Melissa Carter, Sales Manager and Layout Designer for the newspaper, worked closely with Glowczak and said she will be greatly missed.
“Working with Lorraine was a true pleasure. Her energy and spontaneity was infectious and she was a huge asset to not just the office atmosphere, but the paper as whole,” Carter said. “She will be greatly missed as our editor, but we are so happy that she will continue to be a contributing writer and our eyes and ears for local stories in the community.”
Municipal leaders praised Glowczak for her work with the newspaper.
“I found working with Lorraine to be a real pleasure. She was always upbeat, enthusiastic and committed to covering and sharing the news of Raymond,” said Don Willard, Raymond Town Manager. “In that regard, The Windham Eagle fills what had been a large void in local news coverage. Lorraine played a leading role in correcting that deficit to the benefit of our citizens. Her contributions will certainly be missed. Personally, I will also miss working with her as Managing Editor, but I am glad that she will be staying on as a writer.”
Windham Town Manager Barry Tibbetts agreed.
“Windham has been very fortunate to have Lorraine at the helm for some many years reporting on the community,” Tibbetts said. “She has earned many praises for making sure the residents are informed, she truly cares about the residents and visitors to town. She is dedicated, and her enthusiasm for journalism is very evident.” 
RSU14 Superintendent Christopher Howell said Glowczak went above and beyond to publicize the activities of Windham and Raymond students.
“Lorraine had an interest in RSU14 that went beyond the development of a story for a newspaper.  She was curious to know what was happening with our students and did all that she could to celebrate their successes,” Howell said. “We will certainly miss having her as a partner for our schools.”
Robins Mullins, Sebago Lakes Region Chamber of Commerce executive director, said Glowczak and been a huge supporter of the chamber.
“For me, Lorraine has been so much more than the Managing Editor of the Windham Eagle. She has been a friend, a mentor and huge proponent of the Sebago Lakes Region Chamber of Commerce. As a member of the SLRCC Ambassador Committee, she has volunteered countless hours volunteering at Business Breaks, the Annual Women’s Forum and Holiday Bid of Christmas, as well as the first Annual Sebago Spirits Festival,” Mullins said. “She’s also supported me in Project Graduation and Summerfest fundraisers, even having her own church’s Holiday Sing Along benefit Project Graduation for the Windham High Class of 2017. Lorraine is one of the most kind and generous people I know.”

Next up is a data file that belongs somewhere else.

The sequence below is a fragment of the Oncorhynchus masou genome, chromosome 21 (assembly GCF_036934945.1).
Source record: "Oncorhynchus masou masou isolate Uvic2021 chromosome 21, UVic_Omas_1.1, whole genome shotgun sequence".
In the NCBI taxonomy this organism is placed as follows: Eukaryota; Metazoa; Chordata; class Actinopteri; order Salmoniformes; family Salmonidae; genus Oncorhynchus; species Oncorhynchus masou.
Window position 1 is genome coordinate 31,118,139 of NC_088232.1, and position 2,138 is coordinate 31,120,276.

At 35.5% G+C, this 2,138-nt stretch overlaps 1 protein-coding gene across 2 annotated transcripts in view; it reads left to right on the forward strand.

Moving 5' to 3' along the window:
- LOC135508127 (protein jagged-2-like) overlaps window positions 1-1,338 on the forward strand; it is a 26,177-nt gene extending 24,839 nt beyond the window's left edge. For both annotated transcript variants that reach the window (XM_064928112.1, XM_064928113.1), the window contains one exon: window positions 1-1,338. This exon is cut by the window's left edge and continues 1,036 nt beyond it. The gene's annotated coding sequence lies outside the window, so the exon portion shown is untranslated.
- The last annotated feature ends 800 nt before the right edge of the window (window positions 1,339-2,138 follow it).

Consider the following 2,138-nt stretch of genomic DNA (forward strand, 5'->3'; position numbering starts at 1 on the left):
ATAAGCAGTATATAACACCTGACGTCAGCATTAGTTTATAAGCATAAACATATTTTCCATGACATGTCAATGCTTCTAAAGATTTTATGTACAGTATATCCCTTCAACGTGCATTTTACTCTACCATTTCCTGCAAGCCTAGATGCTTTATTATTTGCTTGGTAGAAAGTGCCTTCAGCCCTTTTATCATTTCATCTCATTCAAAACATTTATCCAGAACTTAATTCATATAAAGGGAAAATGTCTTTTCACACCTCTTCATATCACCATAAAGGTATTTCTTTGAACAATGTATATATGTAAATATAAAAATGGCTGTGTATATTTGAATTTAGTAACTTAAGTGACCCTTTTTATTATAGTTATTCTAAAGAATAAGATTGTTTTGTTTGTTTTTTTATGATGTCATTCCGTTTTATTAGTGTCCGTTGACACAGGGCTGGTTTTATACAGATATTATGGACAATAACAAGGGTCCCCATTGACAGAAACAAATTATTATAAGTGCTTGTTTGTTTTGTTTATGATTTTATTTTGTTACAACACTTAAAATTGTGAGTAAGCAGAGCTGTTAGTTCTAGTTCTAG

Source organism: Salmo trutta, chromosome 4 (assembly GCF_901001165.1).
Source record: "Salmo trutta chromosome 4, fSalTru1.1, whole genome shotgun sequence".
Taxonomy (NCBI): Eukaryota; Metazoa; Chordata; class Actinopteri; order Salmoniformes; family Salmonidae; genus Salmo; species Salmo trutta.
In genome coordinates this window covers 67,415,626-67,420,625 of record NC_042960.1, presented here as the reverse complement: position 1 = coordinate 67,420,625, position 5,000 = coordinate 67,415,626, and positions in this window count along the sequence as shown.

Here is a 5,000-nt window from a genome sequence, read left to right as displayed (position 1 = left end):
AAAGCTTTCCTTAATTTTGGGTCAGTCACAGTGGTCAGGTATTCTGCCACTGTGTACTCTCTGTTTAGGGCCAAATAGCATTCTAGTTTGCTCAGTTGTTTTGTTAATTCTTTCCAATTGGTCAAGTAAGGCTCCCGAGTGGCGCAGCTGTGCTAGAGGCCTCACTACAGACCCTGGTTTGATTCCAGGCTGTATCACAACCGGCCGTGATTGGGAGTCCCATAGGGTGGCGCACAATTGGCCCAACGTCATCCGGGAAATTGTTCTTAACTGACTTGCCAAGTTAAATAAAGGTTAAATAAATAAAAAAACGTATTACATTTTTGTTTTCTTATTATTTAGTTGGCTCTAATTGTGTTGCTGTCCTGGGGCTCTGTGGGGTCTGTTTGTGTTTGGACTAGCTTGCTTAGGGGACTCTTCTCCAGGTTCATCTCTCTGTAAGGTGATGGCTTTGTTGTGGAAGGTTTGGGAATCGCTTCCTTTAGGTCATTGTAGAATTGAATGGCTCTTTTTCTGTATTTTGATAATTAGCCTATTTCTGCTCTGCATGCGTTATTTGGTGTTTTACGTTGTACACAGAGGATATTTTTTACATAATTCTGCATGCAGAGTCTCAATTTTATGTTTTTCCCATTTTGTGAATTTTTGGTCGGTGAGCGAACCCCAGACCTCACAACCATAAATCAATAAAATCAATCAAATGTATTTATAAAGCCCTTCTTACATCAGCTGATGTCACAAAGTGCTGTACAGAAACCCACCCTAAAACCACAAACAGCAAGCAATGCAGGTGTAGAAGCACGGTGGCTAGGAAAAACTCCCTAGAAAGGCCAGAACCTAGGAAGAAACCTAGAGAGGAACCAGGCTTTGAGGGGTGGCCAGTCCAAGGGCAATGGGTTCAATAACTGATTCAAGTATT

The Windham Eagle staff writers also say they enjoyed working with Glowczak.
“My first thought regarding Lorraine Glowczak is her positive nature, which can't help but translate into a productive workplace,” said Staff Writer Walter Lunt. “Lorraine did more than manage a newsroom and guide the paper to publication each week, she was a positive and creative leader who elicited the best from her staff by supporting and their ideas, encouraging their suggestions, and doing it with a smile and an occasional hearty laugh. It's been a pleasure to work with such a confident and optimistic person. The staff and The Windham Eagle were better for it.”
Staff Writer Elizabeth Richards said she found Glowczak to be knowledgeable and helpful.
Lorraine was a pleasure to work with. She was organized, creative and supportive. It was clear that she was very connected to the community, which was very helpful when I needed assistance finding the right contacts,” Richard said. “She recognized my strengths and interests and matched me with assignments accordingly. I will miss working with her.”
Another Staff Writer, Briana Bizier, said Glowczak was enthusiastic and friendly.
“Lorraine is an inspiration. Her enthusiasm, boundless energy, and commitment to her community are nothing short of amazing. I consider myself lucky to have worked with Lorraine for these past years, and even luckier to consider her a friend.” 
Staff Writer Matt Pascarella said he will greatly miss Lorraine’s editorial skills.